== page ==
Is there any spiritual force that involves the element of Time, or Inertia, and in virtue of which every system of spiritual forces must be in equilibrio just as a falling stone hangs balanced between the pull of gravity and its own resistance to further acceleration?

Again, must this quasi-perpendicularity be regarded as a mere convenient metaphor, or may it be an actual perpendicularity, the spiritual forces pulling in a space of their own, more or less like our known space ? In the latter case, are the two spaces coincident ? (Coincident perhaps, yet not necessarily coextensive. Our familiar space, if "positively curved," may be said to coincide absolutely with another having just half or double its extent, and yet each space to be complete and perfectly symmetric, two points of one space being at every one point of the other.) Or does the spiritual include the other as that includes a given plane or line ? Or is every line and every plane of one space perpendicular to every line and plane of the other ?

The third alternative seems untenable ; for, admitting it, how could a spiritual force produce even a deflective effect in physical space ? But the other two remain, and the second may fall in with such purely physical speculations as W. W. Rouse Ball's, who seeks to obtain both Newton's law and certain results of spectrum analysis from the virtual hypothesis that our known space, lying like a plane in a larger space, can vibrate in the fourth direction. [Messenger of Mathematics 21, p. 20, June, 1891.(Although this volume of the Messenger has evidently not yet been digitised, a similar, more popular essay by Ball on the subject may be found in his Mathematical Recreations and Essays.)]

It remains now to notice briefly, from the standpoint of mathematics, certain supposed difficulties of the Free Will hypothesis.

We are told that the Determinist theory is forced upon us : ---

  1. By the principle of conservation of energy ;
  2. By the law of causation ;
  3. By statistics and the known effect of environment upon conduct and character ; and even
  4. By consciousness.

  1. The first difficulty disappears with the admission of quasi-perpendicularity ; and, as I have tried to show, some such admission is almost necessary in order to explain other phenomena than those of our supposed freedom.
  2. If this means that all causation is physical, in the sense that excludes independent contributions to the stream, then it simply begs the question. If it means that an infinite mind, knowing perfectly well the present, could with certainty trace thence the stream of events both upwards and downwards, this again is an assumption, made plausible by hereditary ideas as to Fate, and the Divine Decrees and Foreknowledge, and perhaps also by two fallacies as to the fixity of the Past. Doubtless the Past is fixed, if only because it is past ; but since the same fixity would result if the Past were wholly inferrible from the Present, one may illogically deduce the inferribleness from the fixity and assign it as a cause of the fixity.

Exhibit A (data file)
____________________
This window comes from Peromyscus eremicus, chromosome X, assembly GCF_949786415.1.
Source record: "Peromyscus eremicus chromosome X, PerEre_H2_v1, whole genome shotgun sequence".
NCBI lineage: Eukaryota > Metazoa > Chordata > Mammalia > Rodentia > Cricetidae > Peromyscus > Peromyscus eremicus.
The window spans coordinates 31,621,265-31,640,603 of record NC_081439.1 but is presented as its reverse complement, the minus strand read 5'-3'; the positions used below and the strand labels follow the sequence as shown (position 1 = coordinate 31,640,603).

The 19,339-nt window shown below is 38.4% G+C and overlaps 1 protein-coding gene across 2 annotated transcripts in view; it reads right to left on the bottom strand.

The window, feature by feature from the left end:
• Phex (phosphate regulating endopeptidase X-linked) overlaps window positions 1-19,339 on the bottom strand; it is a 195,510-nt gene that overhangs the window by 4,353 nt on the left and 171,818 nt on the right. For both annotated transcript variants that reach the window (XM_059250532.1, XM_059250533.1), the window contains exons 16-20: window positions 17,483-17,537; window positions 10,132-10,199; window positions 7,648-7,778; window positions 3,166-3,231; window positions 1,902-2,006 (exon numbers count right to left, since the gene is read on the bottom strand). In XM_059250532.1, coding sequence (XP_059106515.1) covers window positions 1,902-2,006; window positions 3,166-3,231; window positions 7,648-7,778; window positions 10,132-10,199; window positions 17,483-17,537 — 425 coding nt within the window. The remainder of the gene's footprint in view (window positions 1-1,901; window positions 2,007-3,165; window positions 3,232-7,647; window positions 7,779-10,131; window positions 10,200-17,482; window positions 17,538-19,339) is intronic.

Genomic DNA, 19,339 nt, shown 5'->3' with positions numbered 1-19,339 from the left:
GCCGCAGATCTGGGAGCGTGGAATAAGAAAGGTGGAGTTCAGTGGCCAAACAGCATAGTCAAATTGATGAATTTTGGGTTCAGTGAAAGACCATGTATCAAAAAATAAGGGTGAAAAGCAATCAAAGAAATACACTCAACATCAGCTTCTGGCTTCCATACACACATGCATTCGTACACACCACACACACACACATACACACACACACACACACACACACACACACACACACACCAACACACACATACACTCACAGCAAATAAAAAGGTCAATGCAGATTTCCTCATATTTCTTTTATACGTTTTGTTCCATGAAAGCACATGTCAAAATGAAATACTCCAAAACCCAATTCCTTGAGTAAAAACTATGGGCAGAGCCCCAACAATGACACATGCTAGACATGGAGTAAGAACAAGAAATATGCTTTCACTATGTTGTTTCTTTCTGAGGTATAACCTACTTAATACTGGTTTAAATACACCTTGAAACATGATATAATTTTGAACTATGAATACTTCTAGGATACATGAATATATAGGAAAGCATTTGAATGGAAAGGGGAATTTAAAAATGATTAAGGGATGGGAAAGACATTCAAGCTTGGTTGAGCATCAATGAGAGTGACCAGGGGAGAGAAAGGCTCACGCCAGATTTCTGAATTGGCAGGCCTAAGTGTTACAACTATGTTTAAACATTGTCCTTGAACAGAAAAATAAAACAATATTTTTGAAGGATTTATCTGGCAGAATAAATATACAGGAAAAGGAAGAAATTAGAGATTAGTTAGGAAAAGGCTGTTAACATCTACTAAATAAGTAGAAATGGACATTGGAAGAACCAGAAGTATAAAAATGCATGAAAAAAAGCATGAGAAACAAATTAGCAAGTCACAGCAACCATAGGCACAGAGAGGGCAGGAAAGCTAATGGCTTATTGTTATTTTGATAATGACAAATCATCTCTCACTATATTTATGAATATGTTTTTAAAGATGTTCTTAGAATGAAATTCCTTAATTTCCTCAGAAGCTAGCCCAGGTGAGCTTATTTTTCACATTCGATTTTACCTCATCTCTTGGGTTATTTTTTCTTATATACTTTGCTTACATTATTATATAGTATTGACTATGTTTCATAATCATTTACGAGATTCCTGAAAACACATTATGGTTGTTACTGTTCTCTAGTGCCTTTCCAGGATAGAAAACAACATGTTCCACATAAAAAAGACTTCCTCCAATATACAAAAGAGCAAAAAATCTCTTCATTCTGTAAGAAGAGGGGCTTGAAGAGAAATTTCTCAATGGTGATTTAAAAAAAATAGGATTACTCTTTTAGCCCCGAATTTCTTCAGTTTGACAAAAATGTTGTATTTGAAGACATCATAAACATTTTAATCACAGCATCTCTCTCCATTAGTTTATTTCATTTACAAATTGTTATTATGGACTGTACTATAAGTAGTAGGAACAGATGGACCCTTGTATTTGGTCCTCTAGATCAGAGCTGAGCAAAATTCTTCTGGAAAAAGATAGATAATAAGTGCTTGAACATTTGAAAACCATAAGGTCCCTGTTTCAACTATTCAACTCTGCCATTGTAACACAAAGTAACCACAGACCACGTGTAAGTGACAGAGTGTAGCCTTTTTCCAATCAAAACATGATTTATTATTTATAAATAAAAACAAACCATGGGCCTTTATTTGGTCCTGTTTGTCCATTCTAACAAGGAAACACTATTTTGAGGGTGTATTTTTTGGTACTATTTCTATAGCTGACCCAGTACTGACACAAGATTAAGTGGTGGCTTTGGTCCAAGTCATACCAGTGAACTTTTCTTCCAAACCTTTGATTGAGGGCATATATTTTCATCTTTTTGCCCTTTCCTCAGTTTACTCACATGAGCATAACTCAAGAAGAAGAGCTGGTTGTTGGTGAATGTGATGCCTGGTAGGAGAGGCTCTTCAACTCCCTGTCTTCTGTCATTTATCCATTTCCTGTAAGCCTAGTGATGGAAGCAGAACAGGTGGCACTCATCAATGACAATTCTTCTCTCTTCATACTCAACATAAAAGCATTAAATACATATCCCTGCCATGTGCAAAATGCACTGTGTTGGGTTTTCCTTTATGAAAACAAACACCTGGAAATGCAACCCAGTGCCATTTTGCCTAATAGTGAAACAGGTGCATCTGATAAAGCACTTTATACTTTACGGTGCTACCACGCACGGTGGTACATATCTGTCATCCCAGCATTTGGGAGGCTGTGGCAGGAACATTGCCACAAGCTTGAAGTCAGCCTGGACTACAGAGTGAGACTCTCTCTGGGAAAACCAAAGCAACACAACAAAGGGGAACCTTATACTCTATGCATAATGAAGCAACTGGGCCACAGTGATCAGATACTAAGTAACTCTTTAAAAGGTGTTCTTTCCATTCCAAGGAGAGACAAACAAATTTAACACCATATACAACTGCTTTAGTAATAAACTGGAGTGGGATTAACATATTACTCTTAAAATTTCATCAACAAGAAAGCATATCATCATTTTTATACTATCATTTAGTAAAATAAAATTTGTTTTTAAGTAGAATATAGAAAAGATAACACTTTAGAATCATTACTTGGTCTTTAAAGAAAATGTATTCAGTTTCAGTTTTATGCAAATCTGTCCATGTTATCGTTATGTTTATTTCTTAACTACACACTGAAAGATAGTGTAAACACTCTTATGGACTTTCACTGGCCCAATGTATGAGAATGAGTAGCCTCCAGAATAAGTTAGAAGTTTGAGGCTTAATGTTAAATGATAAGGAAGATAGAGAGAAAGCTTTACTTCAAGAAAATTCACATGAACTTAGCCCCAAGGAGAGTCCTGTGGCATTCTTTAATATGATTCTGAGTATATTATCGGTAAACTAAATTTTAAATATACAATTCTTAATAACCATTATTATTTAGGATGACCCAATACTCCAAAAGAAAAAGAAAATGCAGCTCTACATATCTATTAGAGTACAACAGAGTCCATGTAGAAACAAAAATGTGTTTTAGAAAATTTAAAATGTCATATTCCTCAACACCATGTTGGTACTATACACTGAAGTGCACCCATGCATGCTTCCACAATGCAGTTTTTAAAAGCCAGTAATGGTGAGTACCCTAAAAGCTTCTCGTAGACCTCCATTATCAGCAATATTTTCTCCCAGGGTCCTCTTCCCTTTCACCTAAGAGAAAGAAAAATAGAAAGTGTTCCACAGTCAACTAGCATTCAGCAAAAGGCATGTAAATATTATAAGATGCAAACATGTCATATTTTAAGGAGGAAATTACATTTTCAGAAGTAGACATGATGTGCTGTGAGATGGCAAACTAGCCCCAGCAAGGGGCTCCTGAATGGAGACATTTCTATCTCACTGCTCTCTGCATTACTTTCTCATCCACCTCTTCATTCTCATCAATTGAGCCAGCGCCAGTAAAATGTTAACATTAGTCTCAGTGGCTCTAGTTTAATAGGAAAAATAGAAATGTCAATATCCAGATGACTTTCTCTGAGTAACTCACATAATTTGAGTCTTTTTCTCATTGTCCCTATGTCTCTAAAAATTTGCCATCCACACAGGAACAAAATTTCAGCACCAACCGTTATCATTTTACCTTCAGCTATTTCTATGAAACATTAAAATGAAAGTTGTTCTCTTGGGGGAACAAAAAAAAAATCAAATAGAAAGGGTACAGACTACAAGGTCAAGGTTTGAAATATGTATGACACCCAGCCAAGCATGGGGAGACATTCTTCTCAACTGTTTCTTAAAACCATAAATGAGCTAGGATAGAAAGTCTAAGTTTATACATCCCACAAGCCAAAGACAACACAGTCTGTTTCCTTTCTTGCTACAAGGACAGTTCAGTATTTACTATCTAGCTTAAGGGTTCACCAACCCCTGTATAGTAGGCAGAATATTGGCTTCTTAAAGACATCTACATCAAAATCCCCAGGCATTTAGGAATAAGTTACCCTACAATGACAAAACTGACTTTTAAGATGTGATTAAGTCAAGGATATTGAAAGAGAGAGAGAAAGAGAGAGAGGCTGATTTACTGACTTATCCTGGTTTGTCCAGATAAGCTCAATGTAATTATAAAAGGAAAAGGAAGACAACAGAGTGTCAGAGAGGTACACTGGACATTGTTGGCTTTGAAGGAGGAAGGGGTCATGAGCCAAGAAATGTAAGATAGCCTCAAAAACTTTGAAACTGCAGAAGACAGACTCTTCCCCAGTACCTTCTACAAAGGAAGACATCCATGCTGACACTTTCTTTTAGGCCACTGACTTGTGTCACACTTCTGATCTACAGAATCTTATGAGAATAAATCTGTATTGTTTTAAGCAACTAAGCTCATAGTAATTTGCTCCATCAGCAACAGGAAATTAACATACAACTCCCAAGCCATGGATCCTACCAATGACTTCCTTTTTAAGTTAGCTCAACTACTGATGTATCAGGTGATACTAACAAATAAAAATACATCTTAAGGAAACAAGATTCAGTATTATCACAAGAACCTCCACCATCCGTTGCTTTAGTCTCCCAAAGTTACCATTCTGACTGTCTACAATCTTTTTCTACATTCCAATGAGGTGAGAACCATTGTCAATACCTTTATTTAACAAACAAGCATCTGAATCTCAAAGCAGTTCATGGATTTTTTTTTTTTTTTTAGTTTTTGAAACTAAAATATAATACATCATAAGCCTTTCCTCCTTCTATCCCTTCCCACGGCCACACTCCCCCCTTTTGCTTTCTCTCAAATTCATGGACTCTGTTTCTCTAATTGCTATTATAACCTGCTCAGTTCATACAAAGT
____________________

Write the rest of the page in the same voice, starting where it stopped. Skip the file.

And again, it is natural to assume a symmetry and reversibleness of relation between Past and Future which does not really exist, and thence to conclude that if one be fixed, the other must be so too. This argument is not that "from Causation," yet one seems to suggest the other. Now, however it be to the philosopher, Past and Future are not alike to the scientist. Even if physical causation be considered as reversible, many of the cycles of actual change are not. These cycles move in fixed directions, and not backward, even when they bring events and successive individuals or systems around to nearly the old conditions. And besides, there are changes going on which, as far as science can yet see, never will be unmade or offset by any cycle : for instance, the progressive residual concentration of mass and diffusion of heat, and the unceasing loss of "motivity." Thus neither from moment to moment nor yet in the long run is the relation of Past to Future a reversible one.